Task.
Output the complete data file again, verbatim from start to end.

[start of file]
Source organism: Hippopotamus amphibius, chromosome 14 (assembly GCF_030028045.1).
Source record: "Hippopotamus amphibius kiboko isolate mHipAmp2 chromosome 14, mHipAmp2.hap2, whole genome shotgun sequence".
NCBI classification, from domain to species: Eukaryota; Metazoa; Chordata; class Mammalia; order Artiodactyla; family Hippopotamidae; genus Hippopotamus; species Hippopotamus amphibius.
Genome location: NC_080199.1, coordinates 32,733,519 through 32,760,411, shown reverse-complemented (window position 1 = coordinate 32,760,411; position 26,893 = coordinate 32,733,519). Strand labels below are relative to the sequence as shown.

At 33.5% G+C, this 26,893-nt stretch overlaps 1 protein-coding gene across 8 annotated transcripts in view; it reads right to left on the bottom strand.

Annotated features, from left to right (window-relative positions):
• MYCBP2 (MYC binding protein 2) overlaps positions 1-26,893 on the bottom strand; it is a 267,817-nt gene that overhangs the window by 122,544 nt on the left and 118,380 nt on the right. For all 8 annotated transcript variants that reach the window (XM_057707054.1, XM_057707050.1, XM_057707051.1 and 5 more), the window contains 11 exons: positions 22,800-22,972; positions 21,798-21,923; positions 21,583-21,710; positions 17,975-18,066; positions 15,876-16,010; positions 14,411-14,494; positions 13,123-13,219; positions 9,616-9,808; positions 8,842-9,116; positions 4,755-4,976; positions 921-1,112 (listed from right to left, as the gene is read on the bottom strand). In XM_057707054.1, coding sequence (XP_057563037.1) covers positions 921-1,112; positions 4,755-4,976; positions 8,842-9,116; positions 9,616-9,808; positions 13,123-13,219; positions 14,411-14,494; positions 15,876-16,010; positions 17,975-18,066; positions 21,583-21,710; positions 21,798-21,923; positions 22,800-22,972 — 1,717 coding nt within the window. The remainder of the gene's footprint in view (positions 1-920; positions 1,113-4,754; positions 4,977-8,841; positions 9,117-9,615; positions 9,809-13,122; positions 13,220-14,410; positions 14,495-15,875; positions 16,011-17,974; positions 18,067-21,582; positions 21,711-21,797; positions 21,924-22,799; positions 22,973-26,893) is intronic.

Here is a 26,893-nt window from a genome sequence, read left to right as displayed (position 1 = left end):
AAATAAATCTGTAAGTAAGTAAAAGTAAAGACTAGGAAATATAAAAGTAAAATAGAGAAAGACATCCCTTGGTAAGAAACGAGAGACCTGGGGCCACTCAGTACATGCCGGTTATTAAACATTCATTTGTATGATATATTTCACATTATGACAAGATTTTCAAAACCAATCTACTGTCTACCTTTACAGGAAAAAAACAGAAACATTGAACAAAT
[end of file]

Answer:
Source organism: Hippopotamus amphibius, chromosome 14 (assembly GCF_030028045.1).
Source record: "Hippopotamus amphibius kiboko isolate mHipAmp2 chromosome 14, mHipAmp2.hap2, whole genome shotgun sequence".
NCBI classification, from domain to species: Eukaryota; Metazoa; Chordata; class Mammalia; order Artiodactyla; family Hippopotamidae; genus Hippopotamus; species Hippopotamus amphibius.
Genome location: NC_080199.1, coordinates 32,733,519 through 32,760,411, shown reverse-complemented (window position 1 = coordinate 32,760,411; position 26,893 = coordinate 32,733,519). Strand labels below are relative to the sequence as shown.

At 33.5% G+C, this 26,893-nt stretch overlaps 1 protein-coding gene across 8 annotated transcripts in view; it reads right to left on the bottom strand.

Annotated features, from left to right (window-relative positions):
• MYCBP2 (MYC binding protein 2) overlaps positions 1-26,893 on the bottom strand; it is a 267,817-nt gene that overhangs the window by 122,544 nt on the left and 118,380 nt on the right. For all 8 annotated transcript variants that reach the window (XM_057707054.1, XM_057707050.1, XM_057707051.1 and 5 more), the window contains 11 exons: positions 22,800-22,972; positions 21,798-21,923; positions 21,583-21,710; positions 17,975-18,066; positions 15,876-16,010; positions 14,411-14,494; positions 13,123-13,219; positions 9,616-9,808; positions 8,842-9,116; positions 4,755-4,976; positions 921-1,112 (listed from right to left, as the gene is read on the bottom strand). In XM_057707054.1, coding sequence (XP_057563037.1) covers positions 921-1,112; positions 4,755-4,976; positions 8,842-9,116; positions 9,616-9,808; positions 13,123-13,219; positions 14,411-14,494; positions 15,876-16,010; positions 17,975-18,066; positions 21,583-21,710; positions 21,798-21,923; positions 22,800-22,972 — 1,717 coding nt within the window. The remainder of the gene's footprint in view (positions 1-920; positions 1,113-4,754; positions 4,977-8,841; positions 9,117-9,615; positions 9,809-13,122; positions 13,220-14,410; positions 14,495-15,875; positions 16,011-17,974; positions 18,067-21,582; positions 21,711-21,797; positions 21,924-22,799; positions 22,973-26,893) is intronic.

Here is a 26,893-nt window from a genome sequence, read left to right as displayed (position 1 = left end):
AAATAAATCTGTAAGTAAGTAAAAGTAAAGACTAGGAAATATAAAAGTAAAATAGAGAAAGACATCCCTTGGTAAGAAACGAGAGACCTGGGGCCACTCAGTACATGCCGGTTATTAAACATTCATTTGTATGATATATTTCACATTATGACAAGATTTTCAAAACCAATCTACTGTCTACCTTTACAGGAAAAAAACAGAAACATTGAACAAAT